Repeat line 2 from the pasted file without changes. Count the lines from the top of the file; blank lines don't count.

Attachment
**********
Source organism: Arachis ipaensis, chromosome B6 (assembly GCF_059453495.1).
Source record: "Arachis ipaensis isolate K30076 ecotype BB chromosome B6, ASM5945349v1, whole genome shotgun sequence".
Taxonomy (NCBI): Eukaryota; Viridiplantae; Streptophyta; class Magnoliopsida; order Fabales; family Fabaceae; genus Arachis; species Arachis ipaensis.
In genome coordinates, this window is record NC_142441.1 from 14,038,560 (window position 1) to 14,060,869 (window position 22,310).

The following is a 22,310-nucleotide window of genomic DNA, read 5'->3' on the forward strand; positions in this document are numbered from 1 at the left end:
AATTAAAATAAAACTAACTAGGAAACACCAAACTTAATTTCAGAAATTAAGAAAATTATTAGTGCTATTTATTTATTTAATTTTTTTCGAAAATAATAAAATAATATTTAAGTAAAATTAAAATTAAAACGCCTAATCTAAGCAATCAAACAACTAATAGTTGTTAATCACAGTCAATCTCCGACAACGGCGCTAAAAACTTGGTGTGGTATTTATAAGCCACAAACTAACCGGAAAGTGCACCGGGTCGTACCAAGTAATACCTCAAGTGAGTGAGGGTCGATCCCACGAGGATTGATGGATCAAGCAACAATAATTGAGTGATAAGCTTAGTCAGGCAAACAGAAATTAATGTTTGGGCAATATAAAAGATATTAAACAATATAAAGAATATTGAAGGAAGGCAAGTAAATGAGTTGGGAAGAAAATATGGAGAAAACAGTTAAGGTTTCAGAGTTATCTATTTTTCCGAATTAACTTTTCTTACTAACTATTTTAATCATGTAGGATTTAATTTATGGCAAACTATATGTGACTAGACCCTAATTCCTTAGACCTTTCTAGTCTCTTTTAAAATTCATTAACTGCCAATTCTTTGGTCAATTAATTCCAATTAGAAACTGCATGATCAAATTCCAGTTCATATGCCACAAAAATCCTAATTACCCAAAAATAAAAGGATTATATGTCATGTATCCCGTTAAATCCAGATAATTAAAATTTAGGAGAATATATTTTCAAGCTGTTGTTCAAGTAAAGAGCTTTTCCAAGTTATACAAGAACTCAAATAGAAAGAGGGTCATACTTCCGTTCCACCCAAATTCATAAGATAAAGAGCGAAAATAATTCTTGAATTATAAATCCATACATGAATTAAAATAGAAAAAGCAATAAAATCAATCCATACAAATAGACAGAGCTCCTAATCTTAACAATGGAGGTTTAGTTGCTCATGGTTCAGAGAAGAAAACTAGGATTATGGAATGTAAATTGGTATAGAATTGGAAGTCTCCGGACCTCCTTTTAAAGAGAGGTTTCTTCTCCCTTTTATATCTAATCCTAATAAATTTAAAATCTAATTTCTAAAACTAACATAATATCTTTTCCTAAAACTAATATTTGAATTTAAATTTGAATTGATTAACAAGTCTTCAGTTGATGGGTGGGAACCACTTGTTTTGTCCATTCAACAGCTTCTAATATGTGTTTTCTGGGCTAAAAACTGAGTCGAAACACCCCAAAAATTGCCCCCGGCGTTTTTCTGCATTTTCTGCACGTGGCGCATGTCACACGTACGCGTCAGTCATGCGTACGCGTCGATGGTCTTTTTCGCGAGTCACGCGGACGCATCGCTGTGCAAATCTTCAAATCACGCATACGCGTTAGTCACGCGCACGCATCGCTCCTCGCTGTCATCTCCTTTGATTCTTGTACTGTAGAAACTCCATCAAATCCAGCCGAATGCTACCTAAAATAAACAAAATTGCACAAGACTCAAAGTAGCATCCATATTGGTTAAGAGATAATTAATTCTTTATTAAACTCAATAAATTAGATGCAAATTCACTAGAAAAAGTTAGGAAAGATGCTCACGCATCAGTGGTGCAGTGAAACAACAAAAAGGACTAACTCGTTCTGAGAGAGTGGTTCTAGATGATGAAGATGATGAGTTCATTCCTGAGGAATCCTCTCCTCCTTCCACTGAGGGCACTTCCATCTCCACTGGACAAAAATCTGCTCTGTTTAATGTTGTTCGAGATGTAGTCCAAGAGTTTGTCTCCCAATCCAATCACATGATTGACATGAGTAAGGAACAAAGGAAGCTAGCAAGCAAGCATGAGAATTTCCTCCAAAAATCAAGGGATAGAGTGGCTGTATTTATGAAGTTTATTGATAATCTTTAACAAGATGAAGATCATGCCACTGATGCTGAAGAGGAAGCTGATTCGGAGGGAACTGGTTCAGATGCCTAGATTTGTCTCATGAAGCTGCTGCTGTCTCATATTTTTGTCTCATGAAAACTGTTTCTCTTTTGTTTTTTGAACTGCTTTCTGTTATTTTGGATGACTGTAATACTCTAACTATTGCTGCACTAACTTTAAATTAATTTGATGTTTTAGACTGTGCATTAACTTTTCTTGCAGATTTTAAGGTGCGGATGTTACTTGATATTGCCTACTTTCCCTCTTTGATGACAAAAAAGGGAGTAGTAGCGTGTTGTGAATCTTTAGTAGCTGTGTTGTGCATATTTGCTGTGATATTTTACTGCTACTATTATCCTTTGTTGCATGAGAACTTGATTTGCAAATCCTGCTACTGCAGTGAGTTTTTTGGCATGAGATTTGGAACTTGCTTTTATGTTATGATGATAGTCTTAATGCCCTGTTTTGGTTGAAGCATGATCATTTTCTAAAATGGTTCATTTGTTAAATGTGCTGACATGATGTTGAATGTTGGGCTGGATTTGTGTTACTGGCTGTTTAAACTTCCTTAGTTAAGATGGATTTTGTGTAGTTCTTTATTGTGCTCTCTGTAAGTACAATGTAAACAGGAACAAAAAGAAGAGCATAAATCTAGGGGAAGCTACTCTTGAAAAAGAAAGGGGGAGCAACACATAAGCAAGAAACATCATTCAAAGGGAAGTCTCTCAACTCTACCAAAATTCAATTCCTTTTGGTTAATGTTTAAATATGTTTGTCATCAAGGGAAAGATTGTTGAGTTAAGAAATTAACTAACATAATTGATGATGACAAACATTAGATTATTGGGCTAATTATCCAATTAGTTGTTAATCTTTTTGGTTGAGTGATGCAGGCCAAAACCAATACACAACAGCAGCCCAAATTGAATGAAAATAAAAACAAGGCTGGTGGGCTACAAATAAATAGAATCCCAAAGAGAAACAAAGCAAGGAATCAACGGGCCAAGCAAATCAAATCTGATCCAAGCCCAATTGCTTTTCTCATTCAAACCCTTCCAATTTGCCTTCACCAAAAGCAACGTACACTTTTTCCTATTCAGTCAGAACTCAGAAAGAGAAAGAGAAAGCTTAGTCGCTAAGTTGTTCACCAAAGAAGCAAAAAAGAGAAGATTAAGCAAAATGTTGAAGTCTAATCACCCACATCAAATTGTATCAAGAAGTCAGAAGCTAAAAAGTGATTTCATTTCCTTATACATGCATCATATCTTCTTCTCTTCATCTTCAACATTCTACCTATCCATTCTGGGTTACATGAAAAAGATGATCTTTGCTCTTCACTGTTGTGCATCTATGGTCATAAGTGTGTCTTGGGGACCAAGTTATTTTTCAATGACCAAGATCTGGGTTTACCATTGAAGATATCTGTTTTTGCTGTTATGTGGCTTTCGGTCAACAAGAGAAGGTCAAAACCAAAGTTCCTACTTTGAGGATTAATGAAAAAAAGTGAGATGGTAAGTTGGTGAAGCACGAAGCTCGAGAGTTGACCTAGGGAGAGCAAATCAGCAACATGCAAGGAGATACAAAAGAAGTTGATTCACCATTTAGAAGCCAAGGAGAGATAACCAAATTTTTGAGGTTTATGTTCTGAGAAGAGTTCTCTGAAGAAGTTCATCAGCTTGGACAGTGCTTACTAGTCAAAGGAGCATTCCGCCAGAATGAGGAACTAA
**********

Source record: "Arachis ipaensis isolate K30076 ecotype BB chromosome B6, ASM5945349v1, whole genome shotgun sequence".